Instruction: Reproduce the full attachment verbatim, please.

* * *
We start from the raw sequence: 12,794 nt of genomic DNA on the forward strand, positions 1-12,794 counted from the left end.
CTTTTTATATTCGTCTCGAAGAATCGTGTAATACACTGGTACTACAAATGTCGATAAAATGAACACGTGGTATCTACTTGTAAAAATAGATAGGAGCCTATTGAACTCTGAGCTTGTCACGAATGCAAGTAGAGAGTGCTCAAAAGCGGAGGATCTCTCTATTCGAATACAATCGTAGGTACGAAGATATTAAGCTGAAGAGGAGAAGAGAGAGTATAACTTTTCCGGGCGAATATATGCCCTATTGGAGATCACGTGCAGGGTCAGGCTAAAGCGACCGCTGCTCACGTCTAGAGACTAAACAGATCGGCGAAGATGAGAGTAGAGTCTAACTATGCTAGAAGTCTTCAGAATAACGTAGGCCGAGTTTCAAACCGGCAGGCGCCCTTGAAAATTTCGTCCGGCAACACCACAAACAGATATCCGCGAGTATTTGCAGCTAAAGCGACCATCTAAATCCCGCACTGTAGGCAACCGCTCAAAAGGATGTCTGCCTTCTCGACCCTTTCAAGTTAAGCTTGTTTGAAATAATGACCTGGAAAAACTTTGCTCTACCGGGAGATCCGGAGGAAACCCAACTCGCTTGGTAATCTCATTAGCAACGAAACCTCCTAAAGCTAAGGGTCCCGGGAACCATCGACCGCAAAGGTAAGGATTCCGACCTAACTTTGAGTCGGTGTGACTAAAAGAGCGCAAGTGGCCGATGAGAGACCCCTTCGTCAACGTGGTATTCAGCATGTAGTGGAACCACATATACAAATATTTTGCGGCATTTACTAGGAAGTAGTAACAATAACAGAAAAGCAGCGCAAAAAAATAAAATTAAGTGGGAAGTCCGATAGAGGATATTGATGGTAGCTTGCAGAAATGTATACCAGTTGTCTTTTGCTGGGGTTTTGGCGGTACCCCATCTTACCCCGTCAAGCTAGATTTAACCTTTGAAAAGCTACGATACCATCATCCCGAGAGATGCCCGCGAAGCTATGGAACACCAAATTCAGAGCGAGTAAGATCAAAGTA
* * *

We start from the raw sequence: 12,794 nt of genomic DNA on the forward strand, positions 1-12,794 counted from the left end.
CTTTTTATATTCGTCTCGAAGAATCGTGTAATACACTGGTACTACAAATGTCGATAAAATGAACACGTGGTATCTACTTGTAAAAATAGATAGGAGCCTATTGAACTCTGAGCTTGTCACGAATGCAAGTAGAGAGTGCTCAAAAGCGGAGGATCTCTCTATTCGAATACAATCGTAGGTACGAAGATATTAAGCTGAAGAGGAGAAGAGAGAGTATAACTTTTCCGGGCGAATATATGCCCTATTGGAGATCACGTGCAGGGTCAGGCTAAAGCGACCGCTGCTCACGTCTAGAGACTAAACAGATCGGCGAAGATGAGAGTAGAGTCTAACTATGCTAGAAGTCTTCAGAATAACGTAGGCCGAGTTTCAAACCGGCAGGCGCCCTTGAAAATTTCGTCCGGCAACACCACAAACAGATATCCGCGAGTATTTGCAGCTAAAGCGACCATCTAAATCCCGCACTGTAGGCAACCGCTCAAAAGGATGTCTGCCTTCTCGACCCTTTCAAGTTAAGCTTGTTTGAAATAATGACCTGGAAAAACTTTGCTCTACCGGGAGATCCGGAGGAAACCCAACTCGCTTGGTAATCTCATTAGCAACGAAACCTCCTAAAGCTAAGGGTCCCGGGAACCATCGACCGCAAAGGTAAGGATTCCGACCTAACTTTGAGTCGGTGTGACTAAAAGAGCGCAAGTGGCCGATGAGAGACCCCTTCGTCAACGTGGTATTCAGCATGTAGTGGAACCACATATACAAATATTTTGCGGCATTTACTAGGAAGTAGTAACAATAACAGAAAAGCAGCGCAAAAAAATAAAATTAAGTGGGAAGTCCGATAGAGGATATTGATGGTAGCTTGCAGAAATGTATACCAGTTGTCTTTTGCTGGGGTTTTGGCGGTACCCCATCTTACCCCGTCAAGCTAGATTTAACCTTTGAAAAGCTACGATACCATCATCCCGAGAGATGCCCGCGAAGCTATGGAACACCAAATTCAGAGCGAGTAAGATCAAAGTA